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jovan.todorovic

Reflecting light using crystals

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Dear Colleagues,

 

I'm wondering what objects, surfaces or props can be used to achieve interesting light reflection patterns? See this example of the Feist music video:

 

It doesn't have to be that one per say, but any other technique that you guys could recommend from experience?

 

Sincerely,

 

Jovan Todorovic

jovan.tv

Edited by jovan.todorovic

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The simplest and cheapest one I know is aluminum foil, crinkle it more for more scatter. I used it on set once together with some gels to create a "water-reflection effect." You can if you want cut holes thru it, put different gels on different parts to get some interesting patterns/blending of light...

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Possibilities are endless. Metal cheese graters put up amazing patterns when hard light goes through them, and bouncing off sheets of mylar (especially when the mylar has lots of distortions and ripples) produces wonders. If you look at the movie LIFEFORCE (or DAMNATION ALLEY if you're even more of a masochist), you can see laser-scanned stuff, and in the case of LIFEFORCE that is mostly lasers bounced off glass (pressed glass cheap-o ashtrays) and mylar. There's some stuff at the end of BRAINSTORM as the hero approaches 'heaven' that has a lot of the glass reflection stuff made into something called lissajous patterns (sp?) ...

 

Someplace I've got about 200 feet of Super-8 macro stuff with mylar and mirrors that was all intended for space warp stuff back in the 80s .... somewhere ...

Edited by KH Martin

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In the clip in your comment, I believe she's just against a circular brushed aluminium panel such as this one here with something like a custom cookie passing in front of the light. I love the idea of light light reflections because they add a certain realism in the sense that they're usually an imperfection. I second what KH and Karl said... It basically just comes down to experimenting! Aluminium foil sounds like a good idea, as does mylar. I did some vortoscope experimentation a few years ago for an experimental student project, but I'd love to find a way to copy that "split" effect with light. I've done it in the theatre world with intelligent lighting systems and prisms, but never in film. That could be something fun the play with?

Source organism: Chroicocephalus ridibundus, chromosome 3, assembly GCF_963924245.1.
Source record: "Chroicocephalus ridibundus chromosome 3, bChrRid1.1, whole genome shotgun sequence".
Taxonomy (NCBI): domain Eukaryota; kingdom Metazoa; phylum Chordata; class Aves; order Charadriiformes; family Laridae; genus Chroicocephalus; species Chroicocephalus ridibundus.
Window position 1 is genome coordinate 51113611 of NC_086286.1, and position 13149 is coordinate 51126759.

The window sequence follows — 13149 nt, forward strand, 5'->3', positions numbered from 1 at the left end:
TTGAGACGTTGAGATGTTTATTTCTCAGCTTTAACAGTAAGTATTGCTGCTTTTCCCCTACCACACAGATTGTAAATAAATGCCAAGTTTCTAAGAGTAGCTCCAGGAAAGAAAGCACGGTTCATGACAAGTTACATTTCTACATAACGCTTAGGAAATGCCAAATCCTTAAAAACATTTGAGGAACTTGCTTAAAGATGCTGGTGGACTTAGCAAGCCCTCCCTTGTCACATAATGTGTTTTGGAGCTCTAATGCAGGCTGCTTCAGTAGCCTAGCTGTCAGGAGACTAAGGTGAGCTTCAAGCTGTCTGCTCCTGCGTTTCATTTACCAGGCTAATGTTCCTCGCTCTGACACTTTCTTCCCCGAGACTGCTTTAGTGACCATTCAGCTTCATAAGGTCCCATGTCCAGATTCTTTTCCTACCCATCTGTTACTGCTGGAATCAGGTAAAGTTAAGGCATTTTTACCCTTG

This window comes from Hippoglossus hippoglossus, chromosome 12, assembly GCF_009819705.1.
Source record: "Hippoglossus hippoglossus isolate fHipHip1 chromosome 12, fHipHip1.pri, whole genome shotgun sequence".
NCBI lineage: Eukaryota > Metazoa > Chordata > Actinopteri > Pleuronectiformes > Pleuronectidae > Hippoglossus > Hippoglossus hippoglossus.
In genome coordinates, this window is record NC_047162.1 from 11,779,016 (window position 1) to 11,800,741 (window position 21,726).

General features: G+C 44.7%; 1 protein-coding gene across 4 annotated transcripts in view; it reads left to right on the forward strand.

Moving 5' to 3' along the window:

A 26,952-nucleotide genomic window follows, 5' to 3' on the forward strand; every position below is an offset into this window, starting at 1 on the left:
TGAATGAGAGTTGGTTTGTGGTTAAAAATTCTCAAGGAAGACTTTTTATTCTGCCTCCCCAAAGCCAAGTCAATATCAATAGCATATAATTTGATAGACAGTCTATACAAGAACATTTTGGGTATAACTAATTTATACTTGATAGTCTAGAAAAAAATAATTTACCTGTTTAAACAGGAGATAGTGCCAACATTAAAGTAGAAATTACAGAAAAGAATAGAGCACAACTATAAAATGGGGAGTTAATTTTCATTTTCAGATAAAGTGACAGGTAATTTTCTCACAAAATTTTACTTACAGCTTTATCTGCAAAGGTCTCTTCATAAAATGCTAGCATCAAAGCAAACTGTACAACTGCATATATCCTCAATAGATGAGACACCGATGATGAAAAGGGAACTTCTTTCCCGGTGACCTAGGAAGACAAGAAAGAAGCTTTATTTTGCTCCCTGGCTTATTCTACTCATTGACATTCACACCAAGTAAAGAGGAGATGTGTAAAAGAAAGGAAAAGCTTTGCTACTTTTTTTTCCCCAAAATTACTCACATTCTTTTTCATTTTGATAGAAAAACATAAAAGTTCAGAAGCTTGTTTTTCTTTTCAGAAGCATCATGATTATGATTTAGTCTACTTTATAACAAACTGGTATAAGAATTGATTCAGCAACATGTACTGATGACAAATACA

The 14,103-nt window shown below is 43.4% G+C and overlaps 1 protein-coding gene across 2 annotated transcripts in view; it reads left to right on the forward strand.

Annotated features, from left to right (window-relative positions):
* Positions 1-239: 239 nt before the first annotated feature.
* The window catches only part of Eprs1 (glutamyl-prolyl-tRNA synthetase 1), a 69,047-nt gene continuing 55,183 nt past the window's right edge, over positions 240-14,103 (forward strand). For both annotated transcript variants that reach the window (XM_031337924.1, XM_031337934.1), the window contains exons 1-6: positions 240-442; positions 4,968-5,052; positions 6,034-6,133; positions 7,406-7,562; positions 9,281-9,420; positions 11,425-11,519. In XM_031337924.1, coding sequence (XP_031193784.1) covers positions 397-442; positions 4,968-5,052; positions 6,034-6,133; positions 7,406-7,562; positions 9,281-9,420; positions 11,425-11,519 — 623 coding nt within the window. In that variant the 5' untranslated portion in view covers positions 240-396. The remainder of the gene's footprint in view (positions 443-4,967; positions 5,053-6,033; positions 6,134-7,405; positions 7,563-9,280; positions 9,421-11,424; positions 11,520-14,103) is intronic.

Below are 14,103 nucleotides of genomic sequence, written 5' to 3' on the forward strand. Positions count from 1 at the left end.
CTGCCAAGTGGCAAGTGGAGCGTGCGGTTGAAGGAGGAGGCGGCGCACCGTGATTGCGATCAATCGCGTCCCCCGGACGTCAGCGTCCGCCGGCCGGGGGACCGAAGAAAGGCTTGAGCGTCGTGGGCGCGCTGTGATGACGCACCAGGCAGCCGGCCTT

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Aidan, Karl, Martin,

 

Thank you guys so much for all the ideas. I'm definitely going to try aluminum foil and mylar. I'll also play with making small holes in them and see how that works. I went to a Chinese store today and found some nice crystal balls with plenty of angles. I used a small battery lamp to test them in a dark corner and it seems nice, only very hard to control and too shaky, since the crystal is small and in my hand. I'm thinking the hanging crystal ornaments from a ceiling lamp would be a good one as well. I'll keep you guys posted with the results...

 

Sincerely,

 

Jovan Todorovic

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Something to keep in mind is that when you bounce light through a high-quality piece of glass, it has less imperfections, and you get less interesting results. At least that is what Dykstra and Apogee found out on LIFEFORCE. They bought a really nice pricey piece of crystal and the laser just went through it without much of anything visual, so that's why they went with the pressed-glass ashtrays! I know they did put a laser through a crystal fairly successfully years earlier for the photon torpedoes in the first TREK movie, but the results look kinda cartoony because they went so many generations that the soft edged flares got all hard-looking. But I guess before they got busy going generations in making the comp that it was supposed to be too cool for school.

 

I absolutely love low-tech fx. Sometimes I'll dig out the old CINEFEX on THE RIGHT STUFF just to get re-inspired, as they spent months trying to program motion control moves on aircraft models, only to find out they were better off throwing foam models out of upper-floors down at a camera underneath! That, and putting somebody's personal vibrator on the camera to get a bit of turbulent shake, really made the shots live a little.

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